Chapter 10

Radioactive nuclei
nuclei that undergo spontaneous changes and emit energy in the form of radiation
radioactive decay
a process in which an unstable nucleus changes energy state and in the process emits radiation
alpha particle
the particle that makes up alpha rays. It is identical to the helium nucleus and is composed of two protons and two neutrons
beta particle
the particle that make up beta rays. It is identical to an electron but is produced in the nucleus when a neutron is changed into a proton and an electron.
gamma rays
a high-energy ray that is like an x-ray but with a higher energy
an isotope of an element that emits nuclear radiation
daughter nuclei
the new nuclei produced when unstable nuclei undergo radioactive decay
a positively charged electron
electron capture
a mode of decay for some stable nuclei in which an electron from outside the nucleus is drawn into the nucleus, where it combines with a proton to form a neutron.
the time required for one half-life the unstable nuclei in a sample to undergo radioactive decay
radical or free radical
an electron-deficient particle that is very reactive
acute radiation syndrome
the condition associated with and following short-term exposure to intense radiation
inverse square law of radiation
a mathmatical way of saying that the intensity of radiation is inversely proportional to the square of the distance from the source
physical unit of radiation
a radiation measurement unit indicating the activity of the source of the radiation, for example the number of nuclear decays per minute
biological unit of radiation
a radiation measurement unit indicating the damage causedby radiation living tissues
a physical unit of radiation measurement corresponding to 3.7 x 10 to the 10th nuclear disintegrations per second
a physical unit of radiation measurement corresponding to one nuclear disintergration per second
a biological unit of radiation measuremnt
who discovered radioactivity
henri becquerel
what year was radioactivity discovered
how did henri becquerel discover radiation
photographic plate and rock containing uranium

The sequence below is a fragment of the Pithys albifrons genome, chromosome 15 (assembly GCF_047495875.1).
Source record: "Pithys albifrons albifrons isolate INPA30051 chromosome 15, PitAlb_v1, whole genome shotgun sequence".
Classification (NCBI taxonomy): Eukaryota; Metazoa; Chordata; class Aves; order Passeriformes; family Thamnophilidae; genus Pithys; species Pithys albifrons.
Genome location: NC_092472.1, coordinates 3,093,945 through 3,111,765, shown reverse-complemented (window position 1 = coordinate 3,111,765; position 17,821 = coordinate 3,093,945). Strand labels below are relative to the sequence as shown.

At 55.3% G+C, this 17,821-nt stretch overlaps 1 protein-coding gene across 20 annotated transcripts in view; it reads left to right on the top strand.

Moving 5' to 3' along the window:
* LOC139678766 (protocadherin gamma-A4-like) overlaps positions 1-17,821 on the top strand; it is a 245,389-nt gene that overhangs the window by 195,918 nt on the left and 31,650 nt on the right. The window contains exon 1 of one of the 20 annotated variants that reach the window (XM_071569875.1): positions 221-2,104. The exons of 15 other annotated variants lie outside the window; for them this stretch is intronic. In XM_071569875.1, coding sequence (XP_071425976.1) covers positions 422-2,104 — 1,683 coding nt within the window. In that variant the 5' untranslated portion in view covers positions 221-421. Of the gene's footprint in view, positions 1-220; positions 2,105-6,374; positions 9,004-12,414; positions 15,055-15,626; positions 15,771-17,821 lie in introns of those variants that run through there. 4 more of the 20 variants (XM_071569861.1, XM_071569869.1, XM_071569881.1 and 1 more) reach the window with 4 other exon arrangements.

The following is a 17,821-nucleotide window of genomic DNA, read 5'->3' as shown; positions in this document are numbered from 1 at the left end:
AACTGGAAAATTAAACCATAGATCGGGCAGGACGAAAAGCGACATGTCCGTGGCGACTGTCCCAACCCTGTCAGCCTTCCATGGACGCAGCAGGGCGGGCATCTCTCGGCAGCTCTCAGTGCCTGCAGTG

what two people did most of the early work on radioactivity
pierre and marie curie
any change from one element into another
atomic number corresponds to what
the number of protons
mass number
number of protons plus number of neutrons
either a proton or a neutron
are isotopes always unstable
what isotopes of hydrogen are stable or unstable
1H and 2H are stable, 3H are unstable
which isotopes of carbon are stable and which are unstable
12C, and 13C are stable and 11C and 14C are unstable
what is the mass and charge of gamma rays
no mass or charge
beta particles
electrons from nucleus (not outer shell)
radioactive isotope
during an equation for nuclear reactions, the number of nucleons
stayes the same
the total number of nucleons in reactants in the same as the the total number of
nucleaons in the products
how many protons and neutrons are in an alpha particle
two of each
where do alpha particles come from
the nucleus
what is the charge on the alpha particles
plus 2
during positron emission a proton is converted into
a positron plus a neutron
during electron capture, an electron is sucked up by the nucleus and a
proton and a proton is converted into a neutron
definition of half-life
the time it takes for half of a radioactive sample to undergo decay
can you predict what the half life of a nuclide will be
no it must be determined experimentally
how are free radicals formed
radiation may knock electrons out of compounds, which form free radicals that are very reactive
which is more dangerous: long term or short term exposure to free radicals
long term
acute radiation syndrome is caused by
high doses of radiation in a short period of time (tissue rapidly destroyed)
radiation intensity varies with
distance squared
the farther away one is
the lower the intensity of radiation felt
rsoentgen are used with
x-rays or gamma rays (measures ionizing ability)
radiation absorbed dose
what does rentgen measure
ionizing ability
what do rads measure
energy transfered to the material
what do rems measure
health effects
three ways to measure radiation
geiger counter, film, scintillation counting
how do they measure radiation in the lab (the most accurate)?
scintillation counting
incorporate radioactive nuclides into biological molecules so can follow metabolilc processes
what do you want to be accurate when using radiation for therapeutic uses
the absporption to be very specific
what tracer do they use to follow photosynthesis
14 CO2
artificial transmutation
creation of a new isotope by bombardment of a material with particles
nuclear fission
a larder atom is split a part into smaller atoms
is a lot of energy given off during nuclear fission
what is the only natural element that will undergo fission
235 uranium
what happens to the nucleus during fission
it breaks apart and smaller atoms are created
nuclear fusion
elements melted together
where does fusion occur naturally
the sun
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